For weeks, I have felt like the world is witnessing a defining moment in our fight for gender equality.
All around the globe the rights of girls are in the balance, their freedoms are at risk and governments are making decisions that could change girls’ lives forever.
In Australia, a new Foreign Policy White Paper is being developed; defining the most important values that Australia stands for on the world stage. In this critical moment in the fight for gender equality, the Australian government has a choice to make; to choose to stand for the rights of women and girls across the globe by making gender equality a cornerstone of the White Paper or staying silent.
In the United States, the new administration has just reinstated a federal ban on funding for international organisations that counsel women on family planning options that include abortion. The ban potentially affects millions of women and girls in the developing world and the services they rely on, including family planning, HIV and maternal and child health services.
The impact on adolescent girls will be devastating. Complications in pregnancy and childbirth are consistently among the leading causes of death in girls aged 15 to19 in low and middle-income countries. When a mother is under 20, her child is 50 percent more likely to be stillborn or die within its first weeks of life than a baby born to an older mother.
In Bangladesh, a new proposed child marriage law provides a broad, undefined exception for girls under the age of 18 to be married in “special cases”. The law has been criticised by advocates, saying the exception is a backward step in the fight to end child marriage in Bangladesh, a country with one of the highest rates of child marriage in the world, with 52% of girls married under the age of 18.
At the same time, I have been inspired and heartened by the millions of people who have turned out to march and stand in solidarity against gender inequality and injustice in all its forms.
The Women’s March was a moment of resistance. It was a clear message that people will not give up the hard won rights of women and girls without a fight.
Now, more than ever, we need strong global leadership in the fight for gender equality. We need countries like Australia to step up on the world stage to be a champion for the rights of girls.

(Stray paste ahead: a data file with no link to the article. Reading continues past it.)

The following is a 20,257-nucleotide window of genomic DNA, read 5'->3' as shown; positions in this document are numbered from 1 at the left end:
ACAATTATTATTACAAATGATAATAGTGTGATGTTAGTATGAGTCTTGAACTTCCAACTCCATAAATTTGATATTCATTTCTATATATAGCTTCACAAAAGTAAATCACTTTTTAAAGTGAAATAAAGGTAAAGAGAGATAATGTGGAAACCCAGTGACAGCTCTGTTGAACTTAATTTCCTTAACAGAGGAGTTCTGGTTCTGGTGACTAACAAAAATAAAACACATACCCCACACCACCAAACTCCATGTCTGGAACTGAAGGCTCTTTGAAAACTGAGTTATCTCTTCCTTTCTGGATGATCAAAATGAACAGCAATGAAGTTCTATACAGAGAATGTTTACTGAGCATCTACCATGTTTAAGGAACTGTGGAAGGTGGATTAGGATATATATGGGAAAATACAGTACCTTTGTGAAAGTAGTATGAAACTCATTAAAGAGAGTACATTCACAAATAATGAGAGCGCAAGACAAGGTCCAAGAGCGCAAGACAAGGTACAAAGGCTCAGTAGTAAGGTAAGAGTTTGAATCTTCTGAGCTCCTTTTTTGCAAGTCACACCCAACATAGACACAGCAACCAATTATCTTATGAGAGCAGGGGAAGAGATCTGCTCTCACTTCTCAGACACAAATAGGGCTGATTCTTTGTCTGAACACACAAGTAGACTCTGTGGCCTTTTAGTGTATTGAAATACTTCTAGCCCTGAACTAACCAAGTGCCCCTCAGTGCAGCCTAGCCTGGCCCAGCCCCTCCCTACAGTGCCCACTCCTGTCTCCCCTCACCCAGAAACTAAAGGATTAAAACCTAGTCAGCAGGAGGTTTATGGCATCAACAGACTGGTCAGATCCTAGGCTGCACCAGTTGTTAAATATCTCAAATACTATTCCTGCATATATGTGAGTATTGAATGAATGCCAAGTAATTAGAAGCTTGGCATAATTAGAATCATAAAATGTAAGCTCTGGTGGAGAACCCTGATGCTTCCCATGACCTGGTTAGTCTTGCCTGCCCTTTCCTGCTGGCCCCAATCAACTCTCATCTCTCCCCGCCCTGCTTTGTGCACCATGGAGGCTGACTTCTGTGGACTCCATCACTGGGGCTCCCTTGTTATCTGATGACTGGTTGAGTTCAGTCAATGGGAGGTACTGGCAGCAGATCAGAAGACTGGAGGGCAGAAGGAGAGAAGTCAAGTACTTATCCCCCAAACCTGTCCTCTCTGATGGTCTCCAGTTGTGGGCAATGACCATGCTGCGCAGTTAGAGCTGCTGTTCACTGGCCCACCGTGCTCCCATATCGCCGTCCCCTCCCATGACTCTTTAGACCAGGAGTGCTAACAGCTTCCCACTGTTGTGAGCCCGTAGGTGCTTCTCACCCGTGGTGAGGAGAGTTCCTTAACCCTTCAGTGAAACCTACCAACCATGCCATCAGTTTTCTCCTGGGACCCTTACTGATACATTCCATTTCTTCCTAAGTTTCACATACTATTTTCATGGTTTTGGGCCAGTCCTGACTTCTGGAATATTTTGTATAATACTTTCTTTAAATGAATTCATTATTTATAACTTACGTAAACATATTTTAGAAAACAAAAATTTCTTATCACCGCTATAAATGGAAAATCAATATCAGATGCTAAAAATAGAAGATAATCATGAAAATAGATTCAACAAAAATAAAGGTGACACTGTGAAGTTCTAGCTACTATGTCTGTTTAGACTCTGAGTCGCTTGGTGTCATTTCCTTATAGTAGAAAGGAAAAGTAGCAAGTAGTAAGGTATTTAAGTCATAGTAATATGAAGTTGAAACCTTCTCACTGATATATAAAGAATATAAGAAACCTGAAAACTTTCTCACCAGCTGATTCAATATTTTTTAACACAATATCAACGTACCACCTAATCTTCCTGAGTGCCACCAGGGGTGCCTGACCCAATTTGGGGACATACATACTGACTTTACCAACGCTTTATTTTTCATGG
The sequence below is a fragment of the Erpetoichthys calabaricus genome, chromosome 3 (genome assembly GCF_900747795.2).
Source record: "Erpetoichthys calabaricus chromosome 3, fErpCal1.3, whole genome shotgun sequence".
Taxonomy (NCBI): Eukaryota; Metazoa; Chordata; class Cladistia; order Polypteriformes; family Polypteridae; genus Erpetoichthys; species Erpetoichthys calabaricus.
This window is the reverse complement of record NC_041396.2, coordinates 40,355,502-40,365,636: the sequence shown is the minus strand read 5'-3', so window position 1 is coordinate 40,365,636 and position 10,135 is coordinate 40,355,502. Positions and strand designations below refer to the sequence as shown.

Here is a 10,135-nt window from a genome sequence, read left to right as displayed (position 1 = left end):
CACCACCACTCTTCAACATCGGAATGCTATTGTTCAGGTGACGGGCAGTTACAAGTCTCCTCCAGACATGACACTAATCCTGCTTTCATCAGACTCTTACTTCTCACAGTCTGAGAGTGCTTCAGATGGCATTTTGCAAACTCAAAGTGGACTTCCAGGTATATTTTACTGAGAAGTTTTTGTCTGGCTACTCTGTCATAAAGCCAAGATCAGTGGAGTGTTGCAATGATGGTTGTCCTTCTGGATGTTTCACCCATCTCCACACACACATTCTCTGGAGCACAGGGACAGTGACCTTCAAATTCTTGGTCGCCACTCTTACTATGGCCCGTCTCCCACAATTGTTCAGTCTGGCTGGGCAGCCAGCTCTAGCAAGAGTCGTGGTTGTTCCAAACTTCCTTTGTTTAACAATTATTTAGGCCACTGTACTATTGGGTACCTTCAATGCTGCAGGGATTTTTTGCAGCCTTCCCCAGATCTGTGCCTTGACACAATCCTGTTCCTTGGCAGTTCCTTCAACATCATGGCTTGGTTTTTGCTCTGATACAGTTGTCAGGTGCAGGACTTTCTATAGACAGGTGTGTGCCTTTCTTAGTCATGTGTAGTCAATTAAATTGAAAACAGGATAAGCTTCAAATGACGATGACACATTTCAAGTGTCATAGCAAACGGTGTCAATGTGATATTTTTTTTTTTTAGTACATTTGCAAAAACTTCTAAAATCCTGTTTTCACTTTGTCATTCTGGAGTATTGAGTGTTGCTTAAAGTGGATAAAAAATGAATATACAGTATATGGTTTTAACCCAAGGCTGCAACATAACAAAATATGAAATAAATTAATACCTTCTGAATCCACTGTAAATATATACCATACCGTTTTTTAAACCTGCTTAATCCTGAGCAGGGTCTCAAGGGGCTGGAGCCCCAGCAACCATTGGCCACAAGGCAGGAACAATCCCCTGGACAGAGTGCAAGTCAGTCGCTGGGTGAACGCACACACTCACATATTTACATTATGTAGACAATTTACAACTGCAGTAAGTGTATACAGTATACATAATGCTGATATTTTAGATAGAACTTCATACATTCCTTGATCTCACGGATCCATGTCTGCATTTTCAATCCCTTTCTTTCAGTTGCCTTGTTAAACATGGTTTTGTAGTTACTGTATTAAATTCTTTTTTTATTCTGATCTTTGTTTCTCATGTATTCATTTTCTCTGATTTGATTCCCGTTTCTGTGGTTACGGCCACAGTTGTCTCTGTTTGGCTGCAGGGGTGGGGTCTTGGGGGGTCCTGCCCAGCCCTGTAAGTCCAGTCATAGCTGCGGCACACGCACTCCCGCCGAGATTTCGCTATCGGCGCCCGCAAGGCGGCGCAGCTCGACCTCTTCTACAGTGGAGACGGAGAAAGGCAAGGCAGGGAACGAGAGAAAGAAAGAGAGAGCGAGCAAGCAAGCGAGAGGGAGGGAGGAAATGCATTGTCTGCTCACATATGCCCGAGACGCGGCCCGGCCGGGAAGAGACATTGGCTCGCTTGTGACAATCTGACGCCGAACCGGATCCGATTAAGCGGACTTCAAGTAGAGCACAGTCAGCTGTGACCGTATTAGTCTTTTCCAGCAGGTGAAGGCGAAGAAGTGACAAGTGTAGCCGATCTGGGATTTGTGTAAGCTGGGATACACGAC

In December 2016, the Minster for Foreign Affairs, Julie Bishop, announced that the government would be developing a new Foreign Affairs White Paper.
The White Paper will be the key document guiding Australia’s foreign policy for the next ten to 15 years, setting out Australia’s most important principles and interests for engaging with the world and working with allies and partners in the decade ahead.
We have an opportunity to demonstrate to the world that gender equality is one of our nation’s defining values and that it guides the way in which we engage with the world.
So why is it so critically important for the Australian government to be a champion for girls’ rights and gender equality on the world’s stage?
Girls, when they are educated, empowered and treated as equals, hold the key to breaking the intergenerational cycle of poverty and driving progress for everyone – for themselves, their families, communities and countries.
Yet girls are, in many parts of the world, the least likely to be educated and empowered. They bear a disproportionate burden of household chores, are less likely to complete formal schooling, have poorer health outcomes and are more likely to face child marriage and early pregnancy before they reach the age of 19.
If Australia is serious about promoting economic development, peace and security in our region, removing the barriers for girls and creating the conditions they need to be educated, healthy and empowered is critical.
This is undeniably a moment in time for women and girls across the world.
The government has the opportunity to grasp this moment, to stand with women and girls across the globe and to articulate Australia’s vision for a world free from gender inequality.